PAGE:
Republican candidates

Vance McAllister

Louisiana Public Service Commissioner Clyde Holloway endorsed Vance McAllister in the general election race on November 4, 2013.[47]


Willie Robertson's November 2013 ad, "Duck Commander Willie Robertson reminds you to Vote Vance McAllister."

Reality television celebrity Willie Robertson endorsed McAllister on November 13, 2013.[48]

In the ad Robinson said, “Hey this is Willie Robertson, reminding you to get out Saturday, Nov. 16 and vote for my good buddy Vance McAllister. Let’s send somebody from the 5th District who speaks for us to help turn Washington around."[48]

Neil Riser

Less than 24 hours after the announcement from Alexander that he planned to retire, Rep. John Fleming announced his support for Neil Riser (R). “I’m going to support him. He’s got a strong conservative voting record,” Fleming said.[38] Riser also received endorsements from Reps. Charles Boustany and Steve Scalise.[49][50]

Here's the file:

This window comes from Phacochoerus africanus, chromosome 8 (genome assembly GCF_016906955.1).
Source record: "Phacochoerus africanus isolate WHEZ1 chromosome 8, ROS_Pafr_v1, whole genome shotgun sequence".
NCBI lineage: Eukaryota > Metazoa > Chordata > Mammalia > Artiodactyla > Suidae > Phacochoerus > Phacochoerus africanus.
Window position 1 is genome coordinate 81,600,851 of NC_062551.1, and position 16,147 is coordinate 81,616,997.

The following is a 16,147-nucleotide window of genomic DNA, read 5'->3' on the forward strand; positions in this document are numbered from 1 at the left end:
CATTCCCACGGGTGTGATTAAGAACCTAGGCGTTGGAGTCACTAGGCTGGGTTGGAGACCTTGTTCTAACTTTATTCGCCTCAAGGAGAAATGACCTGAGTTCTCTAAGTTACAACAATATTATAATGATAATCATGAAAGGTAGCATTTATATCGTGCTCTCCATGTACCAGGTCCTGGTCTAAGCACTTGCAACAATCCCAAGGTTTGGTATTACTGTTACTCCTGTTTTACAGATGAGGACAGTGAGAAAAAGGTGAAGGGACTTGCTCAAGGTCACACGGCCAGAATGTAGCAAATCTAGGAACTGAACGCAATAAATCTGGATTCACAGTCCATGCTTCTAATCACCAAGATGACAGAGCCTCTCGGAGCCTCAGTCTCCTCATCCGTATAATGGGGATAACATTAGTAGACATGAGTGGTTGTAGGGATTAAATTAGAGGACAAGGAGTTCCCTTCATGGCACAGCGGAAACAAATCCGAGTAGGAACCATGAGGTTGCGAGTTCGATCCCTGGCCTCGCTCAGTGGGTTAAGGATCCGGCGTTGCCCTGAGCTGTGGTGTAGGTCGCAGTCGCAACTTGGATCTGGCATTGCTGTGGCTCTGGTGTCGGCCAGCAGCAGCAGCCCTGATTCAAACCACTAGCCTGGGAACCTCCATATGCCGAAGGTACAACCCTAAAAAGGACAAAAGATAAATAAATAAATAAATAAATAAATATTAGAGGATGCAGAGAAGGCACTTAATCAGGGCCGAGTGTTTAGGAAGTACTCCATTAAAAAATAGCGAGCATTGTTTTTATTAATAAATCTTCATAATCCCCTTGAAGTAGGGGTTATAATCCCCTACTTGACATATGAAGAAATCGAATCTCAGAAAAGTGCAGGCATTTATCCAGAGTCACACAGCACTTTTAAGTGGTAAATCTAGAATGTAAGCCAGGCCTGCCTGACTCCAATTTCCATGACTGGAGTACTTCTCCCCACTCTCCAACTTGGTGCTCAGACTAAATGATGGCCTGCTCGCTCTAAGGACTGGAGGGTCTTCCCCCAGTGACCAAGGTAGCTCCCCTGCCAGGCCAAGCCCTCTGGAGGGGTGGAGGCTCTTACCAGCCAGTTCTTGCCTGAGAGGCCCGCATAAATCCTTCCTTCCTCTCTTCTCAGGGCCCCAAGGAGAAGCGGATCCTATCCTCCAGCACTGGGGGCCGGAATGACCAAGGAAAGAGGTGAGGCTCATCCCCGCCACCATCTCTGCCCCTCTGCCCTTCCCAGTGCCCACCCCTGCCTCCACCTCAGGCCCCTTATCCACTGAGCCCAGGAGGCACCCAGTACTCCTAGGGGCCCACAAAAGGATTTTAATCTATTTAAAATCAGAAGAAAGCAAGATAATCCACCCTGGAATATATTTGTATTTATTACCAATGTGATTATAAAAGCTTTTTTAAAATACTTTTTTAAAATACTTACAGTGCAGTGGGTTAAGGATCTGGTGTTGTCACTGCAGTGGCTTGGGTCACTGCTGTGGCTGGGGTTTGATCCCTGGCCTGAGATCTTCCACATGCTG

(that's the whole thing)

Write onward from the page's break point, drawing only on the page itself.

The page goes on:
“I served with Neil in the state legislature and have admired his strong leadership when it comes to defending Louisiana’s conservative values, protecting our 2nd Amendment rights, cutting wasteful spending and working to strengthen our economy. I am confident Neil will bring those strong values and work ethic to Washington, and make an excellent congressman for Louisiana’s Fifth District. I am proud to endorse Neil Riser for Congress, and am asking all of my friends in the Fifth District to consider supporting him as well,” Scalise said in a statement on August 9, 2013.[51]

Riser also received endorsements from outgoing incumbent Rodney Alexander (R), House majority leader Eric Cantor (R) and state Senator Mike Walsworth (R) in August 2013.[52][53][54][55]

Cantor, along with Fleming, Scalise and Boustany hosted a fundraiser on for September 8, 2013, at the Capitol Hill Club in Washington.[56]

In October 2013, Riser picked up endorsements from FreedomWorks and the Tea Party of Louisiana.[57]

Democratic candidates

Jamie Mayo

Monroe lawyer Charles Kincade had originally expressed his intent to run as an “unabashed” liberal Democrat.[22] On August 16, 2013, Kincade said he opted out and instead endorsed Monroe mayor Jamie Mayo.[22]

Kincade said it was “logistically impossible” for someone from outside of politics to win in such a short timeframe. “Jindal and Alexander are trying to handpick the successor. It’s just a bad situation,” Kincade said.[22]